Conserving Crop Diversity Essential to Achieve Zero Hunger: Crop Trust Executive Director
9 September 2015
The Crop Trust's Executive Director speaks to the Indian Economic Times on the importance on global seed crop diversity and conservation.
MUMBAI: With the twin challenges of population growth and climate change, there is a need to conserve native seeds from the world over that will help in achieving food security, a top Crop Trust executive has said.
"In order to achieve zero hunger and food security, there is a need to ensure the long-term conservation and use of crop diversity worldwide. Natural diversity can be used as building blocks of agriculture or raw material to improve crop through traditional breeding in time of need," Crop Trust Executive Director Marie Haga told PTI here.
Crop Trust is an international organisation working to safeguard crop diversity.
Haga said there has already been a tremendous amount of indigenous varieties lost in many parts of the world.
India has lost 90 per cent of rice varieties since 1900, China has lost 90 per cent of rice varieties since 1950, Mexico has lost 80 per cent of corn varieties since 1900.
In the USA, 90 per cent of fruit and vegetable varieties have been lost since 1900, according to Crop Trust.
"We have 200,000 varieties of rice and 4,500 varieties of potato in the world. Similarly, there are lots of varieties of each food grains, fruits and vegetables, pulses among others."
"We are concerned about preserving them as one of them might have traits that can be utilised in future that can resist heat and climate among other things," she said.
The conservation of diversity is also essential as it can bring farmers more and better options in the future, to be more competitive and secure, she said.
"India is conscious about the importance of crop diversity and has very good gene banks compared to many other countries. The awareness level is also very good," Haga said.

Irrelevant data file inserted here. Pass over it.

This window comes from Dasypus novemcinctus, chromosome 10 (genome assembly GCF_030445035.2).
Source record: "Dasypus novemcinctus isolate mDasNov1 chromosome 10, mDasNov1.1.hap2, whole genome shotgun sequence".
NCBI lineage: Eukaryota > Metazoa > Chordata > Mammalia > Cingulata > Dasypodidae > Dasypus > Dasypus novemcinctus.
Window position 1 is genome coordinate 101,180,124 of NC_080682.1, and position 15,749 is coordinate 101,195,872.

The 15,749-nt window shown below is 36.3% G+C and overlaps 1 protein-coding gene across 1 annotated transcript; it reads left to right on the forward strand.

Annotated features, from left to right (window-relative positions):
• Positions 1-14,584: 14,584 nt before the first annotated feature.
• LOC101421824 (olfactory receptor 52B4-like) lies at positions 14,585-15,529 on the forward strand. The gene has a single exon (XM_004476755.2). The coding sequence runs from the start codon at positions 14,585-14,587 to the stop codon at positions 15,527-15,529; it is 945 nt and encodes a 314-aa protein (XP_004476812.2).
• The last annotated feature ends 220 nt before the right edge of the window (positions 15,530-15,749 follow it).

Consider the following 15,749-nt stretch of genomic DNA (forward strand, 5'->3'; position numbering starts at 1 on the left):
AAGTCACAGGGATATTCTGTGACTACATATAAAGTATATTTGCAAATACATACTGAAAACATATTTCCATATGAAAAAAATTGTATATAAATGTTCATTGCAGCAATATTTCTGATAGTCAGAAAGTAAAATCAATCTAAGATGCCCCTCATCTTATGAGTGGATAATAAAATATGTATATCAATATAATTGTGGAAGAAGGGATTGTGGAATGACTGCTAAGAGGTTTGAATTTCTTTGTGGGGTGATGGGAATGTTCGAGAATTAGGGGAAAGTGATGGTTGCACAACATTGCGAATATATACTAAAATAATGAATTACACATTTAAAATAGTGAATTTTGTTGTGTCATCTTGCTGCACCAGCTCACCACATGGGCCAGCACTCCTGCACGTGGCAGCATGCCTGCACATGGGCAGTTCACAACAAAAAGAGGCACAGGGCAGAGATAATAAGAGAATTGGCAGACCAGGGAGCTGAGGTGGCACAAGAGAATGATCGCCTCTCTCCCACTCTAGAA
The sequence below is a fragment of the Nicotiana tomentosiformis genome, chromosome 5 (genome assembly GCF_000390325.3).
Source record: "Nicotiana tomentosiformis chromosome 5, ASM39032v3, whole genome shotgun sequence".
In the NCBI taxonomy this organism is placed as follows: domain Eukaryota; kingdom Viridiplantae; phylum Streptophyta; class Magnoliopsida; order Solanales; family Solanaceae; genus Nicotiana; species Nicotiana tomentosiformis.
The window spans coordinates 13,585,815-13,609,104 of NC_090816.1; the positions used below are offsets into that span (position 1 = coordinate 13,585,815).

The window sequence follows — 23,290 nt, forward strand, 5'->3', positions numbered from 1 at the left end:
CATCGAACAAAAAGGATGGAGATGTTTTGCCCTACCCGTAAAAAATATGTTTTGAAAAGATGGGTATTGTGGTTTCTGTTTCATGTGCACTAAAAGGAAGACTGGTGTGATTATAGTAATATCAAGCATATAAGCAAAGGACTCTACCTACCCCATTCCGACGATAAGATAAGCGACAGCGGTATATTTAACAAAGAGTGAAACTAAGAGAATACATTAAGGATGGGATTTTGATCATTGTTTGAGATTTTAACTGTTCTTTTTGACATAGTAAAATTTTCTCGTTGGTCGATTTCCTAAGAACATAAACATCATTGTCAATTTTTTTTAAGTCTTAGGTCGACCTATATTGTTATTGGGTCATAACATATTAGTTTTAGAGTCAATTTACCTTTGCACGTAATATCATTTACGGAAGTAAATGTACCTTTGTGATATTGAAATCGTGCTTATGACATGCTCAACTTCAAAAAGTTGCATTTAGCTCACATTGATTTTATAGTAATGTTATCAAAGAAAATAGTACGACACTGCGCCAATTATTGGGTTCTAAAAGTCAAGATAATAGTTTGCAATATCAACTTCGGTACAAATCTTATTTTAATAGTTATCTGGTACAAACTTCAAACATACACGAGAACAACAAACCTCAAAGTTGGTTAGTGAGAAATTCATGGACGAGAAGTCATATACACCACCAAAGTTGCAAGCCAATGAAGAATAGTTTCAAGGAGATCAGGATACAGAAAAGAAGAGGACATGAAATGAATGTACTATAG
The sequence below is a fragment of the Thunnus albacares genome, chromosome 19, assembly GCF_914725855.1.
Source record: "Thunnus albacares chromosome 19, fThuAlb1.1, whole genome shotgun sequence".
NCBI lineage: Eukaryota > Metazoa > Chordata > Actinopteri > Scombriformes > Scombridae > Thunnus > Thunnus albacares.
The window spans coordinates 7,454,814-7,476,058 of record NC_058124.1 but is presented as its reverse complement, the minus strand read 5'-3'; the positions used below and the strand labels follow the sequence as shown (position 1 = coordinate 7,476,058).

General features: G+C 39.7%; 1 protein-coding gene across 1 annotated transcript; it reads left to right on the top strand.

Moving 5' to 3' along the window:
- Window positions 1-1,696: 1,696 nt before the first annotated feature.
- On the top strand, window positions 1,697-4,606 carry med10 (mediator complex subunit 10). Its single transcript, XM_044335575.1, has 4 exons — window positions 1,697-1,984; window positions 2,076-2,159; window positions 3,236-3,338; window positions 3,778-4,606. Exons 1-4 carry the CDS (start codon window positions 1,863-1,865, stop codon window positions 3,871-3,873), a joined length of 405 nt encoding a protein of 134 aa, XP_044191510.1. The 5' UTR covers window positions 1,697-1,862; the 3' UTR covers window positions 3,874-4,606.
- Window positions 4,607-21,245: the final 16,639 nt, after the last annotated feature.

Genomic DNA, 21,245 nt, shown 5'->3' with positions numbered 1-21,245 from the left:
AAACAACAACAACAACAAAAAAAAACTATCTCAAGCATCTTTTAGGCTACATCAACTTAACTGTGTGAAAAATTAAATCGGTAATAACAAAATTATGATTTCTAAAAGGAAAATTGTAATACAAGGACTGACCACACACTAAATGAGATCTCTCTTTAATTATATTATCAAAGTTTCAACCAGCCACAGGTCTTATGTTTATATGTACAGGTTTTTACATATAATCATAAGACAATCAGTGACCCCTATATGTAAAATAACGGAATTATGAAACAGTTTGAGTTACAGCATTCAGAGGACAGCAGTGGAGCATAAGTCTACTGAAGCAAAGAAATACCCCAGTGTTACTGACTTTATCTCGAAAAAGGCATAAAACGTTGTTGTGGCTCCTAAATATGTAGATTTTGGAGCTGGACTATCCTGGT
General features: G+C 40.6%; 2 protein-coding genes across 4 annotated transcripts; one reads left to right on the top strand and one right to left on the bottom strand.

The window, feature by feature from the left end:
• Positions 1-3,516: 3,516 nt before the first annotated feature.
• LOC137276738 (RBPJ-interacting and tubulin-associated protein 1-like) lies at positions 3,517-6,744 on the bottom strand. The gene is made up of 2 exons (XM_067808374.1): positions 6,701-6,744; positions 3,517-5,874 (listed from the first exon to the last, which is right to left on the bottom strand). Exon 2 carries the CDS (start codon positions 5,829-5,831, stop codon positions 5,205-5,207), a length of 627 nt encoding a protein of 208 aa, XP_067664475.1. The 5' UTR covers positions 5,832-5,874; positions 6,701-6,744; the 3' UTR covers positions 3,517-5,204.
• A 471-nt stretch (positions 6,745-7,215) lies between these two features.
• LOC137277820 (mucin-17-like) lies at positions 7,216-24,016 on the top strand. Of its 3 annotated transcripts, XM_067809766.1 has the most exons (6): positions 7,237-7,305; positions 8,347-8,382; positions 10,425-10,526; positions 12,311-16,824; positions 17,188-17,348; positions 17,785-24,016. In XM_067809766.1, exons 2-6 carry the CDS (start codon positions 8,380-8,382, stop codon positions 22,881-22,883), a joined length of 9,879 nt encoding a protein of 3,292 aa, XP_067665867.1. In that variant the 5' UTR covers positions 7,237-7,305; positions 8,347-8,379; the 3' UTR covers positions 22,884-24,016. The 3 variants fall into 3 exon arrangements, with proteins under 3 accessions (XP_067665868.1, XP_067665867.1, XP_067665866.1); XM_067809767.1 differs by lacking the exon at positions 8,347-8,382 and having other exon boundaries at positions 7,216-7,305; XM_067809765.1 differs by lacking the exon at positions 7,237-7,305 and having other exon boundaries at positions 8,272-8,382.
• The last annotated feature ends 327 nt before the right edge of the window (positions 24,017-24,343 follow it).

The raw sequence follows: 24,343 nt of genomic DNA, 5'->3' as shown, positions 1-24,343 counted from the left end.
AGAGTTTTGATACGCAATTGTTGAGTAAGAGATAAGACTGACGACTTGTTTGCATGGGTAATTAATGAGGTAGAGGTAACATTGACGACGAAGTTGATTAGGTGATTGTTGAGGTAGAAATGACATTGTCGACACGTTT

Globally, there are more than 1,700 gene banks holding collections of food crops for safekeeping, yet many of these are vulnerable, exposed not only to natural catastrophes and war, but also to avoidable disasters, like lack of funding or poor management, Haga said.
Something as mundane as a poorly functioning freezer can ruin an entire collection, she said, adding that the loss of a crop variety is as irreversible as the extinction of a dinosaur, animal or any form of life.
It was the recognition of the vulnerability of the world's gene banks that sparked the idea of establishing a Global Seed Vault to serve as a backup storage facility, she said.
"The purpose of the Vault is to store duplicates (backups) of seed samples from the world's crop collections. It will secure, for centuries, millions of seeds representing every important crop variety available in the world today. It is the final back up," she said.
The Global Seed Vault Deep is halfway between mainland Norway and the North Pole, deep inside a mountain on a remote island in the Svalbard archipelago.
This seed storage facility is built to stand the test of time and the challenge of natural or man-made disasters, Haga added.
The samples stored in Svalbard archipelago are voluntary and owned by the contributing countries, she said.
"With so many natural disasters and wars going on in many countries, we want more and more nations to contribute to the back up seed storage," she said.
Haga said India has made contribution to this back up storage, however, it needs to increase its share in order to help in the global collection.
Image Credit: Photo: Curt Carnemark / World Bank